Tag Archives: Composition

Design Principles Part II: Design

I decided that I needed to revisit some of the best photography books I had read. And where else to start but with my first love, Michael Freeman? In an homage to this must read book, The Photographer’s Eye: Composition … Continue reading

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Design Principles: A Photography Tutorial and Homage to Michael Freeman

I decided that I needed to revisit some of the best photography books I had read. And where else to start but with my first love, Michael Freeman? In his book, The Photographer’s Eye: Composition and Design for Better Digital … Continue reading

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Design Principles Part I: The Frame

As a photographer, you are bound to a frame, 3 x 2. Painters can change canvas size, poets can decide to not do rhymes, and singers can switch from rock to country. Photographers are bound to their frame. Learning to … Continue reading

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Capturing History in Washington DC: Working on Composition (5 of 12)

Working on Composition A third learning I tried applying was something that I learned with Linda about what makes a beautiful photo: lines, curves, textures, and patterns. The “effect-to-skill” ratio is very high, meaning that it requires minimal composition skill and … Continue reading

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Capturing History in Washington DC: Capturing Details (6 of 12)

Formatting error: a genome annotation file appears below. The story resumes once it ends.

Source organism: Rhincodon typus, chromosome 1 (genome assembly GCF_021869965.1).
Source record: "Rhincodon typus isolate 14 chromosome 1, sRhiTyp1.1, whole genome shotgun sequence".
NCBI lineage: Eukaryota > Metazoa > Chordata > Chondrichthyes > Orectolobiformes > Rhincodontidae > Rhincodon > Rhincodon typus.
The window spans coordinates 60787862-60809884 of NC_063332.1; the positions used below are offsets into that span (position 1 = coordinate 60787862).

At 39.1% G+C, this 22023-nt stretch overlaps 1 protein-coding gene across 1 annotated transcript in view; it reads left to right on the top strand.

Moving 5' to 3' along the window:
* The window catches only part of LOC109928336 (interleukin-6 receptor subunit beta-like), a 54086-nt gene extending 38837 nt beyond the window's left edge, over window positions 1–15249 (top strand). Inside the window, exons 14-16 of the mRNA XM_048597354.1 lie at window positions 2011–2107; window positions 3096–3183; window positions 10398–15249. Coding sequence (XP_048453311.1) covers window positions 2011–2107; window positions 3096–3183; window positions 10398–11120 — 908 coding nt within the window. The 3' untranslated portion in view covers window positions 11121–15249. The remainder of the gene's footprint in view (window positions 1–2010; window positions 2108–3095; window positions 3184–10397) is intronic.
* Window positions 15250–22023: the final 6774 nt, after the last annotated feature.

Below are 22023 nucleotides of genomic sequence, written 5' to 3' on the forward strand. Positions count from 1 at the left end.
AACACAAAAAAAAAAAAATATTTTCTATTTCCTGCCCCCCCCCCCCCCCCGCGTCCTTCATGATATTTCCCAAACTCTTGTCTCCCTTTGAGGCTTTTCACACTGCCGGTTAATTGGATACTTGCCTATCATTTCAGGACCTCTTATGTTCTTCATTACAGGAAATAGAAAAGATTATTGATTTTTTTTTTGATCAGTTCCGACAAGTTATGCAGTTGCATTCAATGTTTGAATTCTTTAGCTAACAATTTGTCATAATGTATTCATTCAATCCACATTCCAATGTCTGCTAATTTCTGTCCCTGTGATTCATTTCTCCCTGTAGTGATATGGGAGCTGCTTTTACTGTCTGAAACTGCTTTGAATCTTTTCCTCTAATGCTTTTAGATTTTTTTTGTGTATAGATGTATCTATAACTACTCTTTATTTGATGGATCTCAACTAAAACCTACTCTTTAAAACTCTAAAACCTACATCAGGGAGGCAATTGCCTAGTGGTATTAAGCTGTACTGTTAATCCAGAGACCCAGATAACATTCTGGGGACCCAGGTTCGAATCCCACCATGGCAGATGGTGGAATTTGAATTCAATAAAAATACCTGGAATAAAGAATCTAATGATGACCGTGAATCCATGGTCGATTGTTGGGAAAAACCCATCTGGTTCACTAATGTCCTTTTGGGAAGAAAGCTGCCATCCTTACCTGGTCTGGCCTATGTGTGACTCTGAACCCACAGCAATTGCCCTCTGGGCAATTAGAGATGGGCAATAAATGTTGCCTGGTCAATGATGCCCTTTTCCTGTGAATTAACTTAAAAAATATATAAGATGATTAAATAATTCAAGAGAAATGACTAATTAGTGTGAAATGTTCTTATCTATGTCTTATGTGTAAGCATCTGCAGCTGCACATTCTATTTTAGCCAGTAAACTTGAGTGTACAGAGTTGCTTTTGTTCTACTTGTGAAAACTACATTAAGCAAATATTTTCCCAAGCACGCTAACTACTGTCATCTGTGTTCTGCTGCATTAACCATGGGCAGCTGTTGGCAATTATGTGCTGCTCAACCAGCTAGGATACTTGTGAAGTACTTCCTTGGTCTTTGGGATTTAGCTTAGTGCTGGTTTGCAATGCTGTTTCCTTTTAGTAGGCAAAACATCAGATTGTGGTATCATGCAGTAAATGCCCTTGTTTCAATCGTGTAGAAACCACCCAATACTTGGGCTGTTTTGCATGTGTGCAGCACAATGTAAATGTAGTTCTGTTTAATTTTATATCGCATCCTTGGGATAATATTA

Capturing Details As with everything, photography is about details and photographing them. Although most details are small, some are big, like these half sated flags. 95mm, 1/1600s, f/5.3, ISO 200 27mm, 1/20s, f/4.0, ISO 3200 56mm, 1/800s, f/6.3, ISO 200 … Continue reading

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Capturing History in Washington DC: Working the Magic (7 of 12)

Working the Magic People with whom I shared my Italy pictures often commented and applauded me for taking pictures without tourists. At the time, the vanishing “magic trick” came instinctively; this time around I worked to repeat this. 70mm, 1/100s, … Continue reading

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Capturing History in Washington DC: Going Wide (8 of 12)

Going Wide As with Italy, I had brought my Sigma 8-16mm ultra wide-angle lens. It allows me to take shots that are otherwise impossible. I consider that such a lens, an ultra wide angle, is a must when doing travel … Continue reading

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